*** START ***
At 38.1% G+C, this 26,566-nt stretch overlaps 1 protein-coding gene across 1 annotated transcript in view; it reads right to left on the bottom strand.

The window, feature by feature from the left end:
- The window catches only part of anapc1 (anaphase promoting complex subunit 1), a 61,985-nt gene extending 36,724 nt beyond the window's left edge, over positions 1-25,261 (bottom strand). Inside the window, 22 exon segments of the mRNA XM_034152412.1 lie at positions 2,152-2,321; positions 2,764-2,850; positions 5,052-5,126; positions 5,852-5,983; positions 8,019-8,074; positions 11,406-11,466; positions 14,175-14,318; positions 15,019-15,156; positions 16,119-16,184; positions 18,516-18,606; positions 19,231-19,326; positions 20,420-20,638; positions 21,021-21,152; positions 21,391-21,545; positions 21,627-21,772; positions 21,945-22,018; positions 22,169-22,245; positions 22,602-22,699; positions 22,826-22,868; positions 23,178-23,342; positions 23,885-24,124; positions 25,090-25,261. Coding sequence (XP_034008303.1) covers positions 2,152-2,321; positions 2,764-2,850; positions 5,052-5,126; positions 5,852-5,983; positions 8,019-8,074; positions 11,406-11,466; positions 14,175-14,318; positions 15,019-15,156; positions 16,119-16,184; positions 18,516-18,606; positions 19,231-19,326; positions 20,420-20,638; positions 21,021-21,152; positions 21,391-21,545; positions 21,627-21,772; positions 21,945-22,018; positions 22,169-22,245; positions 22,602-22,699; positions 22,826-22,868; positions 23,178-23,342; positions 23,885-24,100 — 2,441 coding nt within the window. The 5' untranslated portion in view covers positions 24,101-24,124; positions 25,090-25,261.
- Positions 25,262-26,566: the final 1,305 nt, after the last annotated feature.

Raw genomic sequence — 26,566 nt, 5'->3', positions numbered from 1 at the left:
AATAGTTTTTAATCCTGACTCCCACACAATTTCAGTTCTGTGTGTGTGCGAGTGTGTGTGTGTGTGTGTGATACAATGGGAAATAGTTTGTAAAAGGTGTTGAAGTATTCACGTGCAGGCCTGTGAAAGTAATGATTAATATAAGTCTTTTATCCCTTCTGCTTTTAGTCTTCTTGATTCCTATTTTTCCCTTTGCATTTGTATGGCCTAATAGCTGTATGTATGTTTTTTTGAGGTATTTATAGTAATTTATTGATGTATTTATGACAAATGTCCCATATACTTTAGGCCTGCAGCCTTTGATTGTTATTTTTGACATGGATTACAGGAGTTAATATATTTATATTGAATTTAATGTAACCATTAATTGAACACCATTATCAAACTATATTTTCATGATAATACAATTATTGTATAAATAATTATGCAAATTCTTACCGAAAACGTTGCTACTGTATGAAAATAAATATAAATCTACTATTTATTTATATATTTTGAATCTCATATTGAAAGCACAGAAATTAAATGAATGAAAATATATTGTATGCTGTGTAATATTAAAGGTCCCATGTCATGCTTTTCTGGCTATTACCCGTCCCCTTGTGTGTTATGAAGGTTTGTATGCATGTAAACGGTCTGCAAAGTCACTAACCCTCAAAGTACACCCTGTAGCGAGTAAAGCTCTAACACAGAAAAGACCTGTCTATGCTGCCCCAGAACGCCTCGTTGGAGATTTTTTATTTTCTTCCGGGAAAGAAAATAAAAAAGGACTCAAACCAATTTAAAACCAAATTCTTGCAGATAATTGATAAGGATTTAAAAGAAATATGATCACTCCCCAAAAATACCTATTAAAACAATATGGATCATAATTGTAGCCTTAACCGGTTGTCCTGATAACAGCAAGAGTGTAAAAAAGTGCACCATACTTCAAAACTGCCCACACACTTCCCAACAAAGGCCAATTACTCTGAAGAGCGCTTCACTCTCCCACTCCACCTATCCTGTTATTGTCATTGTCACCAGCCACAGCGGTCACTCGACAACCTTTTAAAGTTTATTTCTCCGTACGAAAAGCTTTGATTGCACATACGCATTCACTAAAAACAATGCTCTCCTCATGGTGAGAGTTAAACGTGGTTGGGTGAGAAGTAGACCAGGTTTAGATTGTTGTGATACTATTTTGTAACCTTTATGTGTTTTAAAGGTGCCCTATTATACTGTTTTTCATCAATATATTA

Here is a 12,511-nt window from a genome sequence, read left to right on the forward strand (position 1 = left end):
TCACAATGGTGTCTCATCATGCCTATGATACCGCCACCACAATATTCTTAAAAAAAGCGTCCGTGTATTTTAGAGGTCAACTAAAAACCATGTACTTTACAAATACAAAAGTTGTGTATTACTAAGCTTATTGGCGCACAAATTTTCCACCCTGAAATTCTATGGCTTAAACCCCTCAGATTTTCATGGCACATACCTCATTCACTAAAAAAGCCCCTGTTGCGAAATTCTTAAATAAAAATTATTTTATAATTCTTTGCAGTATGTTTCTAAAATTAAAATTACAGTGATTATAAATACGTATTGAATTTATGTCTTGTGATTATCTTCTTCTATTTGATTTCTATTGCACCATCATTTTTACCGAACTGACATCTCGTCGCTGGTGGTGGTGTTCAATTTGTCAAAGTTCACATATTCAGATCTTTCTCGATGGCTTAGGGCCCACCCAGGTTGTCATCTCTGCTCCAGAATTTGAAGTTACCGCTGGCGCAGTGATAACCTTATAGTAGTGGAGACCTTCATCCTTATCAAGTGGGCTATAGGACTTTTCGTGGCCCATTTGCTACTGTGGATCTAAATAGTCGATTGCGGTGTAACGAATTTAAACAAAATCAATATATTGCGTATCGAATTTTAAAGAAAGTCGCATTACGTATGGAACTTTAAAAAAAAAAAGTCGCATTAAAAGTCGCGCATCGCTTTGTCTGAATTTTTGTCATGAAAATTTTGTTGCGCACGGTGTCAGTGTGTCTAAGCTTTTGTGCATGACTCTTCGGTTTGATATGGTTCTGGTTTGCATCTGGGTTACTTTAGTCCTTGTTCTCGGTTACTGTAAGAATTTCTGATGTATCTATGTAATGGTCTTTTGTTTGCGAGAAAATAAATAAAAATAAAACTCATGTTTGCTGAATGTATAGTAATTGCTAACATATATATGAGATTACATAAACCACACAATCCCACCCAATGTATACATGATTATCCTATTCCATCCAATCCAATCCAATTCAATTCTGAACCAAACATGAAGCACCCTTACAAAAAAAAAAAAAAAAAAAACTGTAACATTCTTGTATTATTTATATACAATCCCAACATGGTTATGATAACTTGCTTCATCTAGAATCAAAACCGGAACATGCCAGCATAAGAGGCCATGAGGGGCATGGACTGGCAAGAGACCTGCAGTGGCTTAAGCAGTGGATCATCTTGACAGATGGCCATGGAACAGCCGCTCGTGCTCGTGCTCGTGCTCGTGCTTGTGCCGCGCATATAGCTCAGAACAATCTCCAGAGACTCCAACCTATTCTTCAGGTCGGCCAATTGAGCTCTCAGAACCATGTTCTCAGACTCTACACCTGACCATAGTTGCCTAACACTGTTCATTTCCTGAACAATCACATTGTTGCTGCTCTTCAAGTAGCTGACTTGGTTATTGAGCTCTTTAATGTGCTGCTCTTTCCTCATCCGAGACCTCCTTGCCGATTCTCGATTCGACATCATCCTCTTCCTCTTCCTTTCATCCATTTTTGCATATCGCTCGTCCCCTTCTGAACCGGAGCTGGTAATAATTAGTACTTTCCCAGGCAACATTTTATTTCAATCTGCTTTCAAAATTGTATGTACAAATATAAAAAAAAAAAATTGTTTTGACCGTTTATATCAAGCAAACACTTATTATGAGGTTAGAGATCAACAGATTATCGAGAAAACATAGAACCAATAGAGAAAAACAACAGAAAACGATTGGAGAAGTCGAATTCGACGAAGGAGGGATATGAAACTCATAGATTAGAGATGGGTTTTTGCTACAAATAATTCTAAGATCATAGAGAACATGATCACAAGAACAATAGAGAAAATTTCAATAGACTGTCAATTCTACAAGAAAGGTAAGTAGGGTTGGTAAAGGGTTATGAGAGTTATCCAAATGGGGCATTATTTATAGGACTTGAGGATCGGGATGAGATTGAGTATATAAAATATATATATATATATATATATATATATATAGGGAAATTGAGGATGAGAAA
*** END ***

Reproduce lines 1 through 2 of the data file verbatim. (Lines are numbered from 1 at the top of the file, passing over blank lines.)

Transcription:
At 38.1% G+C, this 26,566-nt stretch overlaps 1 protein-coding gene across 1 annotated transcript in view; it reads right to left on the bottom strand.

The window, feature by feature from the left end: